9 ways to practice self-care you're not doing yet
Even the most tried and true self-care methods lose their luster.
If one more person suggests you take a bubble bath, you might scream.
Sometimes, even the most tried and true self-care methods lose their luster. When your old reliables no longer do the trick, turn to something a little more out of the ordinary. We've got nine ideas for self-care that you might not have tried yet.
Whether it's a plot at the community garden, a windowsill of herbs, or merely a hanging plant for the bedroom, tending to a live, growing thing gives you a sense of nourishment, too. Studies show putting your hands into soil has numerous health benefits, including better memory, moods, relationships. But we don't need science to tell us that experiencing the greenery of nature — even in a houseplant-sized dose — makes us feel relaxed and contented.
Go to the grocery store
Not with a list. Not after work. Meander through the aisles with no agenda and no timetable. Let your senses be stimulated by glossy cherries, bright citrus, the intoxicating aroma of fresh sourdough in the bakery. Look for new products; pick up the boxes. Read the back. Or increase your chances of discovery at an international market you've been curious about but have never visited. Substitute your go-to kale with some dark leafy green you've never tried.
Give your hair a boost
There's nothing like a haircut to lift your spirits and put a little spring in your step. But if a new style isn't in the budget, try this DIY reset. After shampooing and conditioning, douse your hair in a mixture of one part apple cider vinegar to wash away buildup and make your hair extra shiny. Or if you don't want to do all that, just give your hair a good brush. Brushing stimulates the capillaries of the scalp, increasing blood circulation, and bringing oxygen to the hair follicles; some say this encourages hair growth and strengthens roots. We say it feels amazing.
Feeling restless? Want to feel calm and centered? Fiery and confident? What about honing your intuition and sense of inner wisdom? Whatever your needs, there's a crystal for that. Let yourself be drawn to the crystal that speaks to you aesthetically. Or treat the shopkeeper like a pharmacist, asking for the "prescription" for whatever ails you.
Interrupt the narrative
We're usually not aware of our interior monologue, so we grow accustomed to the usual script: I'm depressed. There's never enough time. Why can't I do anything right? I'll be single forever. What the hell am I doing with my life? Whenever you're getting caught up in your storytelling about your life, interrupt the narrative. Buddhist meditation teacher, Tara Brach, suggests the acronym RAIN: Recognize that you're caught up in a story. Allow yourself to feel how you feel rather than denying the emotional experience. Investigate the feeling with curiosity rather than judgment. Why do you feel this way? What do you need? Finally, nurture yourself with self-compassion.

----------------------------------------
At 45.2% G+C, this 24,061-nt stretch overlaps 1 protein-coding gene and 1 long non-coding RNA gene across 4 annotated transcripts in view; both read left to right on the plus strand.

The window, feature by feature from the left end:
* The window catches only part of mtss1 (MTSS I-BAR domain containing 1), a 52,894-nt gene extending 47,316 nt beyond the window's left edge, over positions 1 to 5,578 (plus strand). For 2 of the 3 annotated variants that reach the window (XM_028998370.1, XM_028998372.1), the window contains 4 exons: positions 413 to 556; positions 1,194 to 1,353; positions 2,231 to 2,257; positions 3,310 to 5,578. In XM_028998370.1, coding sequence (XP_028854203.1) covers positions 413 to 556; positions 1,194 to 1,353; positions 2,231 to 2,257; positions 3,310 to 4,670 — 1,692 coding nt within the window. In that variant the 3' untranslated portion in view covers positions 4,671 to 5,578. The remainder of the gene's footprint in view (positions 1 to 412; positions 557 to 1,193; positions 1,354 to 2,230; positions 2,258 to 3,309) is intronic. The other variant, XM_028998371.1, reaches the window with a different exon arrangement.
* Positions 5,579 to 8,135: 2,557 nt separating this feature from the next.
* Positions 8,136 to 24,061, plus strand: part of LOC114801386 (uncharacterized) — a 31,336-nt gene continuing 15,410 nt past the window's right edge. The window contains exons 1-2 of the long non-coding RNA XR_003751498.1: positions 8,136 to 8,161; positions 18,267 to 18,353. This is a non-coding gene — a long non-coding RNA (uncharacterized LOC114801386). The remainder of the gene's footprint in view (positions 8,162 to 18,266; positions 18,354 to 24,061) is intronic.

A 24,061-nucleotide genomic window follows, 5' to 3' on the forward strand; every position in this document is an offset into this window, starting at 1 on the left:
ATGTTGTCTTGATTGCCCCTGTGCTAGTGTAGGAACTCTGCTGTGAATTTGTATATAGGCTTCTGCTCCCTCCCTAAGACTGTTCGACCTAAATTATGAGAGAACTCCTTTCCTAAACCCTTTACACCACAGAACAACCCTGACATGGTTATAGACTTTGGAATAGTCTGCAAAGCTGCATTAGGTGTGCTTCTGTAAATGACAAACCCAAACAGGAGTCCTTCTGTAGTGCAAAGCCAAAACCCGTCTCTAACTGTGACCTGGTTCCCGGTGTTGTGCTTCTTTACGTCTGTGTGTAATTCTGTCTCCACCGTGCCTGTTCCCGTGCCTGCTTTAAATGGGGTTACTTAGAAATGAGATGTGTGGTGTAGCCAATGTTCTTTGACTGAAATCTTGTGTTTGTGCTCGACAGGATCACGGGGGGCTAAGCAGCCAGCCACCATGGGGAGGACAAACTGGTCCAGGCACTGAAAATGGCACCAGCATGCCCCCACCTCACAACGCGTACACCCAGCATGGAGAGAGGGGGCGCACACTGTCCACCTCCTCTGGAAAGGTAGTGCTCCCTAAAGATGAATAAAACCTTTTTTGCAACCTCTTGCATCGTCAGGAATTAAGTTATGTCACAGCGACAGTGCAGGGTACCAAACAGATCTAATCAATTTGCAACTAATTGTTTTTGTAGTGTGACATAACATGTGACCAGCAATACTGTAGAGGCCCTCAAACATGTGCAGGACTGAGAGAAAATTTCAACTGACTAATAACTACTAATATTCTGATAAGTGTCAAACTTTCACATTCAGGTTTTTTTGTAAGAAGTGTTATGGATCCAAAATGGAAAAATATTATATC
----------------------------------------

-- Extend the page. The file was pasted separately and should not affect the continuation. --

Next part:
Borrow a friend's dog
That loving gaze. Those floppy ears. That boundless energy. It's hard not to have your spirits lifted by a pouch. Take a long walk with a furry friend, and then get some petting time. Studies show pets decrease your feelings of loneliness, along with a host of other health benefits.
Make a ritual of bedtime (and then sleep-in)
Remember how comforting the routine of bedtime was when you were a kid? The succession of bathtime, clean jammies, and a story under the covers helped you wind-down and get into a deeply relaxed state before sinking into slumber. The same can be true for adults. With fresh sheets on the bed, slip into a clean nightgown. Light a candle and listen to a guided meditation or visualization exercise (the app Insight Timer has lots of options). Read a book you've been looking forward to, then turn the lights off early. And do this all on a night when you don't need to set your alarm for the am. With more sleep, you'll feel you sharpen your memory, spur creativity, and lower overall stress levels.
Revisit an old favorite
Instead of binge-watching the latest water cooler favorite, remake the acquaintance of a show or movie that has served you in the past. What you miss in surprise will pay dividends in comfort. Maybe it's time to re-watch West Wing or Sex and the City or, going way back, to Bosom Buddies. The same rule applies to movies. Save Roma for another time and say hello again to Anne of Green Gables.
The ancient Japanese tradition of shibori is like elegant tie-dye. The process is simple, and the results are deeply satisfying, giving you a deep sense of accomplishment for little effort. The deep cerulean color is traditional, and working with the hue can encourage feelings of calm and serenity.
Care for someone else
One of the most effective forms of self-care is to turn your attention to someone else. Who else in your life could use some extra care? Has a friend recently had a baby? Is your neighbor laid up with a broken leg? Is there an elderly person in your life — it doesn't need to be a grandparent — who could use some company? Show your care for others with a pot of soup, a roast chicken, or an informal tea party.
Look out a window
Seriously. Set yourself up in a soft, comfy seat, and give yourself a good view, ideally of something green. Sit. Breathe in and out. Observe the world, and note the sounds you hear. Stop your racing by arriving at the moment, and perhaps give yourself a mantra: I am here, I am safe, I am loved.
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